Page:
Background. Although the mean intracranial pressure (ICP) is normal in patients with idiopathic normal pressure hydrocephalus (iNPH), there could possibly be alterations in their single ICP waves.
Method. Thirty-nine consecutive patients treated for iNPH with ventriculo-peritoneal shunts were followed prospectively with regard to clinical and radiological findings. Changes in clinical state 12 months after shunt surgery were assessed as change on a 15-3 score NPH Grading Scale, while the changes in ventricular size were assessed by linear measures. The ICP recordings were performed as part of routine pre-operative assessment, stored as raw data files, and analyzed retrospectively. The mean ICP as well as single ICP wave amplitudes were computed and analysed in consecutive 6 second time windows.
Findings. Twelve months after shunt surgery, changes in NPH score of 5 or more (very significant improvement) were observed in 12 patients (31%), of 3 to 4 (significant improvement) in 6 patients (15%), of 1 to 2 (slight improvement) in 9 patients (23%) and of −4 to 0 (non-responders) in 12 patients (31%). The ventricular size did not change in any of the outcome categories. While the pre-operative mean ICP was similar between outcome groups, the mean ICP wave amplitude was significantly higher in patients improving clinically as compared to the non-responders.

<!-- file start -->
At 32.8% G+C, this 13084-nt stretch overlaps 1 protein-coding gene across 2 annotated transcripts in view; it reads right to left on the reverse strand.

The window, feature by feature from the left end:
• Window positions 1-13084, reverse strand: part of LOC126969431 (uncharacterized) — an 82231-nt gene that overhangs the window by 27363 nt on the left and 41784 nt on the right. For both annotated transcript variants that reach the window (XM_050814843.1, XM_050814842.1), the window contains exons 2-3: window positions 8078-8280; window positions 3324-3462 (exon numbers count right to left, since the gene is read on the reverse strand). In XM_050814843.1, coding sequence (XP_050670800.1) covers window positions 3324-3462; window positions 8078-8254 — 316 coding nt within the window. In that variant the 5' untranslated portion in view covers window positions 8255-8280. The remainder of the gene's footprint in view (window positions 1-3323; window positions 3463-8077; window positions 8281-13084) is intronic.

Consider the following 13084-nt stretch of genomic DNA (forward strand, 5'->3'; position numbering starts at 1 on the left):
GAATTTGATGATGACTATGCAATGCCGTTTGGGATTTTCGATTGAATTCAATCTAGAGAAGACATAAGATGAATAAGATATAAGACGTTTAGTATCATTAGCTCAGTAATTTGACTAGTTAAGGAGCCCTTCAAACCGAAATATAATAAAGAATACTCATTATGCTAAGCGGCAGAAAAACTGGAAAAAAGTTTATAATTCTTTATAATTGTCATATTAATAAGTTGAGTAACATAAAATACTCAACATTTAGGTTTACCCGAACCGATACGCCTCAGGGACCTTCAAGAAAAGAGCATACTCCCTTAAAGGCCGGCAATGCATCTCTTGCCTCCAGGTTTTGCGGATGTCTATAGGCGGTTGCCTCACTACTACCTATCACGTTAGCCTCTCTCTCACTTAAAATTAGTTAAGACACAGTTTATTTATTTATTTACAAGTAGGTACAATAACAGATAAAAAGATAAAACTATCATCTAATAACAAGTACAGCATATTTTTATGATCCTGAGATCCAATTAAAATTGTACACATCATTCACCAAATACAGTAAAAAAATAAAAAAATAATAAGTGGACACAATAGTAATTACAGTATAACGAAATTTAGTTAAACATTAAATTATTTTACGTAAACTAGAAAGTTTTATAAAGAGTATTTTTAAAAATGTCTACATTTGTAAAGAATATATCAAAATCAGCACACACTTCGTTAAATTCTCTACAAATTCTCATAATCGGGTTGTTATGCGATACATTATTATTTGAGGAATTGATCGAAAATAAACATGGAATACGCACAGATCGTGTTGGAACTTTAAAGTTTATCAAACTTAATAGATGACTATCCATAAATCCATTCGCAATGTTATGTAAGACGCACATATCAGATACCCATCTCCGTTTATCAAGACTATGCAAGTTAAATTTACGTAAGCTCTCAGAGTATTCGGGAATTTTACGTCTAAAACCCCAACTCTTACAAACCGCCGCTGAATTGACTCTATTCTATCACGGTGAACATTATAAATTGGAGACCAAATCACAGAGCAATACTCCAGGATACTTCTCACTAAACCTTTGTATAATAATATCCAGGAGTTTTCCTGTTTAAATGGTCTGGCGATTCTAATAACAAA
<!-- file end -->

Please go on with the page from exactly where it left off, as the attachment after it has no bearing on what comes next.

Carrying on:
Conclusions. While pre-operative mean ICP was similar, the mean ICP wave amplitudes were significantly higher in iNPH patients improving clinically after shunt treatment as compared to the non-responders.
Keywords: Idiopathic normal pressure hydrocephalus; extra-cranial shunts; outcome; intracranial pressure; single pressure wave parameters.
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